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featureed image Published 2020-06-24, by Kellie Auman

The Impact of COVID-19 on US Manufacturing: What We Learned in March

As the COVID-19 coronavirus continues to cause chaos around the world, industry and manufacturing continues to suffer as well.  From the ground level, it can be difficult to tell just how much impact COVID-19 is having, but we all know there are major problems.  Fortunately, the industry group, Thomas has been conducting continuous surveys of North American businesses, and has put together an important look at how the coronavirus is impacting operations.

These are a few of the factoids and statistics that jumped out at us as most important to keep an eye on.

The Four Top Takeaways From Thomas’s March 2020 Coronavirus Impact Study

1. Fewer businesses consider themselves impacted in March, vs February

Consider this one tentative good news.  In February, 60% of businesses said they were being impacted by the outbreak.  In March, that number dropped to 45%.  Unfortunately, the survey did not go into why that statistic dropped, although a good guess is that those 15% of businesses were already able to adapt and carry on.

2. Lowered fuel prices are expected to help ease the pain

As another piece of semi-good news, the drop in fuel prices is seen by 53% of respondents as a fundamentally positive thing that will reduce their costs.  Of course, fuel prices are notoriously elastic, and while low prices may be good in the short term, there’s no telling where they’ll be in six months.

3. Almost half of US manufacturers are now looking for domestic suppliers

Those predicting that the coronavirus would lead to less reliance on foreign supply lines seem to be right.  Only 34% of surveyed businesses currently say they’re still looking to overseas suppliers (versus 43% a month ago) and 47% are now actively seeking domestic suppliers instead.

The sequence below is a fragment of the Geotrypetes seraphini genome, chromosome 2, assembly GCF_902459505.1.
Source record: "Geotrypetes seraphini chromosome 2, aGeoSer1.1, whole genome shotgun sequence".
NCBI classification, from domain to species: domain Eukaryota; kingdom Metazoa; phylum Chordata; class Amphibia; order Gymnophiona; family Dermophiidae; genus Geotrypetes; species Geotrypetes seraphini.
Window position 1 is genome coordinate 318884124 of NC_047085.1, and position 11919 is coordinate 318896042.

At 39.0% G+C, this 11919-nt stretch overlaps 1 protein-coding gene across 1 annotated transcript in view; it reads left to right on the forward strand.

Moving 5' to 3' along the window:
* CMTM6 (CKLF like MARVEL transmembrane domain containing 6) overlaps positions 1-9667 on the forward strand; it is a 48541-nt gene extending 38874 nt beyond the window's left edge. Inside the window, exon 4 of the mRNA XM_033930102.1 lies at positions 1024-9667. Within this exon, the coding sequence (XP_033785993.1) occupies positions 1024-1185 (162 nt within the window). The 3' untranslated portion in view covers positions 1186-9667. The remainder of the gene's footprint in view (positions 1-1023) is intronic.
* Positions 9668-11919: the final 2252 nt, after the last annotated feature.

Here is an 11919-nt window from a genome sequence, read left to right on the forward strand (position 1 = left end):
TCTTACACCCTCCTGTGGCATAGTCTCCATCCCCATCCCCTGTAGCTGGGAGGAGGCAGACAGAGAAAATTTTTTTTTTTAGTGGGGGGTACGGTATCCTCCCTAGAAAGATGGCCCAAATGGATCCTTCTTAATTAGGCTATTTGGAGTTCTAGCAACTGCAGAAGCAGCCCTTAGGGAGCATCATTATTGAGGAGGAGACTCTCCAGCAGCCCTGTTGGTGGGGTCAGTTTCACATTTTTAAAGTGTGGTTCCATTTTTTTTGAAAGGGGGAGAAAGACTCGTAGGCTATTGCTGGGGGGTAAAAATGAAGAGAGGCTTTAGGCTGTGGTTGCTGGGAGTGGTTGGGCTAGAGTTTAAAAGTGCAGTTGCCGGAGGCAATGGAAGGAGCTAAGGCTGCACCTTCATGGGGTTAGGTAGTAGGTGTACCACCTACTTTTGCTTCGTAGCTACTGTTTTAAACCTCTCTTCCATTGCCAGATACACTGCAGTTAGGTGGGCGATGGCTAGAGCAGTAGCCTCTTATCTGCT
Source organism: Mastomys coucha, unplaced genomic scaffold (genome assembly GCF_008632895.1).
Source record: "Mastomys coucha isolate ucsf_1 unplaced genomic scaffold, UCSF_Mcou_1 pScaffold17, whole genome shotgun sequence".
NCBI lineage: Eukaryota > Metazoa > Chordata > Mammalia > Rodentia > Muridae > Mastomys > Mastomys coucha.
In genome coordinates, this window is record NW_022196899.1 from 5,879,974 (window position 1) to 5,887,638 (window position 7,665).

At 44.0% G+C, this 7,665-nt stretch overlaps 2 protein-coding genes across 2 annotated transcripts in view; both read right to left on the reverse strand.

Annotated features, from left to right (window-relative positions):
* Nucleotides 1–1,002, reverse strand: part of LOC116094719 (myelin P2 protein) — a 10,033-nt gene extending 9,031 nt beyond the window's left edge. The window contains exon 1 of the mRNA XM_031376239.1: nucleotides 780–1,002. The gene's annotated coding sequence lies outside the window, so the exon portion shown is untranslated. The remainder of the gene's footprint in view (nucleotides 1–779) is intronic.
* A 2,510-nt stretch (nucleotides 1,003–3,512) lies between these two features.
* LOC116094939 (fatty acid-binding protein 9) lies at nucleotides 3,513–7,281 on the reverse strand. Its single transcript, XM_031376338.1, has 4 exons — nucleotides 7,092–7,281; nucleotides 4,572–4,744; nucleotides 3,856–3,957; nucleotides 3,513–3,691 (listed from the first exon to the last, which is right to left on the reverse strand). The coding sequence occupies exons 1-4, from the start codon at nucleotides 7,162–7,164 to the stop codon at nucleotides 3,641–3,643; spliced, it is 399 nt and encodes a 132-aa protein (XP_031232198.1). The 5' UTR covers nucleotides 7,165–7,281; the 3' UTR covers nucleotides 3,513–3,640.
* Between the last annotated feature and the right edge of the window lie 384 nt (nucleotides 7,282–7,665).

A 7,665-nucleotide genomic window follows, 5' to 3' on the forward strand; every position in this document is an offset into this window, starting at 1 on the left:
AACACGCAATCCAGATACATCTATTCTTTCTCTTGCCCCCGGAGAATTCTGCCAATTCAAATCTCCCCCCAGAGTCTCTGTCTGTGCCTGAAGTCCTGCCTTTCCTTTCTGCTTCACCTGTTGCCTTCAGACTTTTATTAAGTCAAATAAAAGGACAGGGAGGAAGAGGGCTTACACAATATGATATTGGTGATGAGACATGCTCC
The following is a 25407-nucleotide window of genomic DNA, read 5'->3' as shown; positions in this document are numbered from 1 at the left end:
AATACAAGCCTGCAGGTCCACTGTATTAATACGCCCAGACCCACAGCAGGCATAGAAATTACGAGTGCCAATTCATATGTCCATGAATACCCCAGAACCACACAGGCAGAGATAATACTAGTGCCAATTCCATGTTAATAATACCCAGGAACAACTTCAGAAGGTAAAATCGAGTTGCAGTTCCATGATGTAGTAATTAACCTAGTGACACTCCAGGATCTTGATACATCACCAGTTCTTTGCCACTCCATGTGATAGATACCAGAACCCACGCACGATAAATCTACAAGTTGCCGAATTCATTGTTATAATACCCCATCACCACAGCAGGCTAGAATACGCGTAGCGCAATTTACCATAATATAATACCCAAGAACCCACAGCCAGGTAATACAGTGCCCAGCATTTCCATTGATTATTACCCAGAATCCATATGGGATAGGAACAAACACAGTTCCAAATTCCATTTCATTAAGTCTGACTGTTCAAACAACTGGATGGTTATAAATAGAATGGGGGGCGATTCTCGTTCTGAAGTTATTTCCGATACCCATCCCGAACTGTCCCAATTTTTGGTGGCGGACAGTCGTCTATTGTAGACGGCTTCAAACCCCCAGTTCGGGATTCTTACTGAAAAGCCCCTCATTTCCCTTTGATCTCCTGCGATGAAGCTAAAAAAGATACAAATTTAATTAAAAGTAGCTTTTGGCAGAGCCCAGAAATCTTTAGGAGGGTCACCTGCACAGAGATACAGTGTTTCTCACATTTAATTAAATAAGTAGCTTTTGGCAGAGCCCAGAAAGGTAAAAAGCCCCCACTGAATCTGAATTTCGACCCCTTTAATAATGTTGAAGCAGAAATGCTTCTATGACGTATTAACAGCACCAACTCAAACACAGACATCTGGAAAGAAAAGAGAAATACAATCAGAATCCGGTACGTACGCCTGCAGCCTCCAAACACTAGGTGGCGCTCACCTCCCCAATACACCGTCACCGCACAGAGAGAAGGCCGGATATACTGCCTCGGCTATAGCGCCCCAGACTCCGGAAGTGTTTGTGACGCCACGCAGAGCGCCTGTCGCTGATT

Likewise, when reporting the biggest sources of impact from the coronavirus, 42% cited disrupted shipping, and another 36% cited reduction or suspension of work at offshore factories.

4. Many more businesses expect their revenue to decline

In terms of hard numbers, more businesses are feeling the pinch.  55% of manufacturers now expect their revenues to decline this year as a result of the coronavirus, compared to 31% who expect revenues to remain steady.  This is basically the reverse of findings in February, where 34% expected decline and 53% expected steady returns.

On the other hand, the number of businesses expecting revenue to grow in 2020 were only 13% and 14% in February and March, respectively. 

In short, businesses are doing their best to adapt and overcome, but the large majority are facing significant challenges – and the more they rely on foreign manufacturing or logistics, the worse their situation is.   Hopefully the situation will improve over time, but with most experts forecasting at least another month or two of disruption due to the disease, this remains a very uncertain time.

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